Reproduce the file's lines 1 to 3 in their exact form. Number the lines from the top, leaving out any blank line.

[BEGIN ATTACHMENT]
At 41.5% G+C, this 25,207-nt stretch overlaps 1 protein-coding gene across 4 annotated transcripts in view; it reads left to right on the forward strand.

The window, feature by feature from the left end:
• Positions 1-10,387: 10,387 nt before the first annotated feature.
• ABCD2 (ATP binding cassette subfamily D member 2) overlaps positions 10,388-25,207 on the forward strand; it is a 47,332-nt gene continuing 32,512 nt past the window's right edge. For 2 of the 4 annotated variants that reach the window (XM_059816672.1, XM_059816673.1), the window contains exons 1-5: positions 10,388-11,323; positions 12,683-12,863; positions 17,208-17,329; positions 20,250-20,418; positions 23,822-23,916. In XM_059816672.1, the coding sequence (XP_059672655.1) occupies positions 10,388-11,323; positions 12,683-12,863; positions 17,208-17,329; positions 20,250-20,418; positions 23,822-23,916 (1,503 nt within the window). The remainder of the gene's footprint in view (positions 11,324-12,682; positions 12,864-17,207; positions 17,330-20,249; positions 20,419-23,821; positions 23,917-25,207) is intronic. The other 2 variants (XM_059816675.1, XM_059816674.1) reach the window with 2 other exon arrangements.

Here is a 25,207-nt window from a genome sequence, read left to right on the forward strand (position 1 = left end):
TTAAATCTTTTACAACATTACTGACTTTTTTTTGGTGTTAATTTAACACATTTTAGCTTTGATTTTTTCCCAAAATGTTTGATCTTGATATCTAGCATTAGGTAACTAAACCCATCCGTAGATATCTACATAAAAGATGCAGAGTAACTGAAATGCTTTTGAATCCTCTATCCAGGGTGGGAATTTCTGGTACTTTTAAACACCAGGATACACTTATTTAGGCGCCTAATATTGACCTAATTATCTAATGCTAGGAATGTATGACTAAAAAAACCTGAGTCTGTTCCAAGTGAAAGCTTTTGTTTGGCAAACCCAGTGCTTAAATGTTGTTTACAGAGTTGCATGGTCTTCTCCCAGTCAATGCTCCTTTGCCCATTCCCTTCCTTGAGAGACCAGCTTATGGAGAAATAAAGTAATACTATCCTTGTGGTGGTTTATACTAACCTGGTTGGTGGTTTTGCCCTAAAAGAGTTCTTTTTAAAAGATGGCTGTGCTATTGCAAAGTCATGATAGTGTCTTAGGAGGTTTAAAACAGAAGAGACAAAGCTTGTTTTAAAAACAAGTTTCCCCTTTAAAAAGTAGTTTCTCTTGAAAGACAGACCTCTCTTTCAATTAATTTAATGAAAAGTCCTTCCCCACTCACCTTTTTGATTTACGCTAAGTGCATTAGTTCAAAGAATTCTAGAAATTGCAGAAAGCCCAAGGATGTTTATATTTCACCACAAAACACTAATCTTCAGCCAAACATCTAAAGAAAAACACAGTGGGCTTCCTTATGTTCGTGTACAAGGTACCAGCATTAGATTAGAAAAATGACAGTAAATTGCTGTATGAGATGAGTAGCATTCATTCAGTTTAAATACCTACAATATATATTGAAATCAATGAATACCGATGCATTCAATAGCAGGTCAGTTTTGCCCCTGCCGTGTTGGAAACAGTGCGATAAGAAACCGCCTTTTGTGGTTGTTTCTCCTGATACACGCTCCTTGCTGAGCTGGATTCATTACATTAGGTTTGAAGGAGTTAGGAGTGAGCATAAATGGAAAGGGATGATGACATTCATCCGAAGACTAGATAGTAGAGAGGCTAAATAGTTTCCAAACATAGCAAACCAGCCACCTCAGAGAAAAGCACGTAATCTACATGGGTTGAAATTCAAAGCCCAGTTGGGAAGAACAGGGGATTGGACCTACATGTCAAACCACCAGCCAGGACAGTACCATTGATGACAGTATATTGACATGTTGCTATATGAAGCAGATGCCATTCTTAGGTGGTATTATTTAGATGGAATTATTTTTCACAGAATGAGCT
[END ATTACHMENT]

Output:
At 41.5% G+C, this 25,207-nt stretch overlaps 1 protein-coding gene across 4 annotated transcripts in view; it reads left to right on the forward strand.

The window, feature by feature from the left end:
• Positions 1-10,387: 10,387 nt before the first annotated feature.